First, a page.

• At The Allrounder, Canadian professor Mark Norman, an editor at the Hockey in Society blog, writes about how the National Hockey League is caught between heritage and hard cash as it eyes expansion;

• There’s a new FIFA museum that has opened in Zurich, but Paula Dupraz-Dobias writes at Vice Sports that it glosses over the Sepp Blatter era;

• The University of New Mexico and Texas Tech University have received the sports broadcast collections of Connie Alexander, who called Albuquerque Dukes minor league baseball games in the 1940s and 1950s and was the longtime radio voice of the Southwest Conference.

New Sports Books News

  • Longtime Chicago Sun-Times columnist Rick Telander, author of the acclaimed books “Heaven is a Playground” and “The Hundred Yard Lie,” has been named the guest editor of the 2016 edition of the “Best American Sports Writing” book to be published in the fall;
  • Wayne Gretzky is publishing a hockey history book this fall to mark the 99th year of the National Hockey League;back from the dead, bill walton, new sports books
  • A couple of books of note that are being published on Tuesday in the U.S.: “Back from the Dead,” Bill Walton’s new memoir; and “When the Braves Ruled the Diamond,” by Dan Schlossberg and former manager Bobby Cox. As a longtime Braves fan, I had to wince a little about that title. Hope may spring eternal in the month of March, but my “rebuilding” team’s last season at Turner Field may feel very wintry once the games start counting in the standings.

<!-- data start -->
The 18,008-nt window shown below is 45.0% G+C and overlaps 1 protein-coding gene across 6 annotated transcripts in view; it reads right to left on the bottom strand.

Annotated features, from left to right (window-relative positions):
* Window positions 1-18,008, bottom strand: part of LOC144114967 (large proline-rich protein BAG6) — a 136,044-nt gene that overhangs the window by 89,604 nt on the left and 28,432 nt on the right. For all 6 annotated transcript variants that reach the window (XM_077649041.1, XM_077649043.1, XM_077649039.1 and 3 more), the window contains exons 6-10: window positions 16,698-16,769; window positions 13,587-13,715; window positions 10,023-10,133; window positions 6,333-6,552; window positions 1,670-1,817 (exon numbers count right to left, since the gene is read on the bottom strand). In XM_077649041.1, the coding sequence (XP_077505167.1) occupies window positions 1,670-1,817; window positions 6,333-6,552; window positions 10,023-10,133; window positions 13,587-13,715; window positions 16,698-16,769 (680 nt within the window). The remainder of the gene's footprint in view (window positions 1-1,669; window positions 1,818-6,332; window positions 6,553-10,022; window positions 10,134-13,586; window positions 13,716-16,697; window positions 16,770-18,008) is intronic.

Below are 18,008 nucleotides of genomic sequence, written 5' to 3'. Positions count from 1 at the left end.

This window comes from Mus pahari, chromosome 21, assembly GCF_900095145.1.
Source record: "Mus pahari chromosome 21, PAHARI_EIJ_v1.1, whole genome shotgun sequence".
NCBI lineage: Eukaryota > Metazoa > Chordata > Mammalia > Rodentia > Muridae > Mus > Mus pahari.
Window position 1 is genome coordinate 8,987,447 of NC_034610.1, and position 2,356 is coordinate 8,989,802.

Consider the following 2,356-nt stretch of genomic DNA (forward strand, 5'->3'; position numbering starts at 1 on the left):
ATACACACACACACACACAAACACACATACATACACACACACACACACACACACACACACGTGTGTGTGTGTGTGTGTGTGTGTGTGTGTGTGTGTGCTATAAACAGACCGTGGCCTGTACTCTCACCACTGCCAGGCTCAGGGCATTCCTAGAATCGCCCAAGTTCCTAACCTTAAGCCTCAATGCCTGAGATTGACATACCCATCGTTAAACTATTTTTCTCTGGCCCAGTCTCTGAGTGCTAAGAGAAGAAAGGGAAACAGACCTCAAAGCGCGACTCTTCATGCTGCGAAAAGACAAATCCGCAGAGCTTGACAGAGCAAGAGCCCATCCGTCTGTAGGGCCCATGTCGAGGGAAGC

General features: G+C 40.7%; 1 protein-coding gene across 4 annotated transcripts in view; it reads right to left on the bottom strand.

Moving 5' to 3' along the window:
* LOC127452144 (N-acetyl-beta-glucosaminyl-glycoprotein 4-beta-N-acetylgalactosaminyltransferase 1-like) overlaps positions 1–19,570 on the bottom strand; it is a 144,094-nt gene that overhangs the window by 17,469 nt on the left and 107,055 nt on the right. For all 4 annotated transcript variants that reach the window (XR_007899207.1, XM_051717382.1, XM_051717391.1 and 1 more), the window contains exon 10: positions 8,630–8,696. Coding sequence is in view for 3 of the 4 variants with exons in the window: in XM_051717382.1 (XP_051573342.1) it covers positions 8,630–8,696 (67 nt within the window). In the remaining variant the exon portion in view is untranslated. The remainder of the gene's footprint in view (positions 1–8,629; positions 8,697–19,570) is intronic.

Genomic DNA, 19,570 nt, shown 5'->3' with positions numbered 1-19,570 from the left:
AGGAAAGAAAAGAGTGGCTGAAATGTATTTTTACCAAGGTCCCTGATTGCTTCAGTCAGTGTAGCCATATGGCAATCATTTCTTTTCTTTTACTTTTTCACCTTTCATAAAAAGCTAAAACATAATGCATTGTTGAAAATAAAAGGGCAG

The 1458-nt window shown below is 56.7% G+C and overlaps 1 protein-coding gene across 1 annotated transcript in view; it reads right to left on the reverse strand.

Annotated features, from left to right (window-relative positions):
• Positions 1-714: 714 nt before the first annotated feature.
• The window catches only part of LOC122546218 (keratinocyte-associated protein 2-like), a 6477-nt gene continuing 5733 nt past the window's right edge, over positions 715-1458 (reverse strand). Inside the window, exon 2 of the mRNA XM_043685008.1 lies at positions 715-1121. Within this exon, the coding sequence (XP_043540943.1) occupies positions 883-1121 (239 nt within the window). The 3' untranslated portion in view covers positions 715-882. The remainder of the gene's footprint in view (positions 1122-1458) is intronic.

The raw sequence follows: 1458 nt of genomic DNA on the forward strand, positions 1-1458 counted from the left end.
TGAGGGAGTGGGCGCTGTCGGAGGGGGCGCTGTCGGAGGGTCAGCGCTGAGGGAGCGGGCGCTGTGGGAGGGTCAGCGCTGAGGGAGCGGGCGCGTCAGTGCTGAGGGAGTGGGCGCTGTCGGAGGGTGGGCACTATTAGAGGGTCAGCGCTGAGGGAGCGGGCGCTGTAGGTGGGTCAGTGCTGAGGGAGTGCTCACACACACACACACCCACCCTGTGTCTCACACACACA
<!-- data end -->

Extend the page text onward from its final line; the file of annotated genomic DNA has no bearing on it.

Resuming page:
The Sports Biblio Digest is an e-mail newsletter delivered each Sunday. It contains commentary and links about sports books, history and culture. You can subscribe here and search the archives. This is Digest issue No. 33 published March 20, 2016. The Digest is a companion to the Sports Biblio website, which is updated every Monday, Wednesday and Friday.

I’d love to hear what you think. Send feedback, suggestions, book recommendations and requests for interviews to Wendy Parker,

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Spring break 2016: New sports books news and reviews

In place of my standard book review this week I’m rounding up some news and reviews about new sports books, some of which I am going to be reviewing soon.